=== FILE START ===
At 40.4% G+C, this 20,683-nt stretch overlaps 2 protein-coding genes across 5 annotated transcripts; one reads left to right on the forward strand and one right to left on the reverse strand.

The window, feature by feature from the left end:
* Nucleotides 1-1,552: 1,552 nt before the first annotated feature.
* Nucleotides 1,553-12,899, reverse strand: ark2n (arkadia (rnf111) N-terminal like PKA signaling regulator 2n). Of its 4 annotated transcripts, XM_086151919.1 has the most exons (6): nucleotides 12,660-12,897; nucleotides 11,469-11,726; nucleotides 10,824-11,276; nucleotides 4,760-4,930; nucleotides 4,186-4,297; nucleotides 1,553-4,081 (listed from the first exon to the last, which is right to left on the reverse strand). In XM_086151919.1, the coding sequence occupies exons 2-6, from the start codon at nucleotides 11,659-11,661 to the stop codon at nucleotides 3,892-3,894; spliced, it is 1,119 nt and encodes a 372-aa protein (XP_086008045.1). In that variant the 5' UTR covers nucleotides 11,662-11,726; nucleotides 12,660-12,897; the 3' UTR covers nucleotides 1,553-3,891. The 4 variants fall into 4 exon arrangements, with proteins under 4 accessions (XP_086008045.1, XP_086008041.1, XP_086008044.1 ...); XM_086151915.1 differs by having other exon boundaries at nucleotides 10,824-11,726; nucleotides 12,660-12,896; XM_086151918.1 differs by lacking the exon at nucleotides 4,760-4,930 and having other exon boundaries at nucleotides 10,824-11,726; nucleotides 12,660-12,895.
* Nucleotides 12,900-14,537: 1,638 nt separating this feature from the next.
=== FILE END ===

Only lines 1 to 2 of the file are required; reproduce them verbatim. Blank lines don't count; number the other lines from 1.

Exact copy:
At 40.4% G+C, this 20,683-nt stretch overlaps 2 protein-coding genes across 5 annotated transcripts; one reads left to right on the forward strand and one right to left on the reverse strand.

The window, feature by feature from the left end: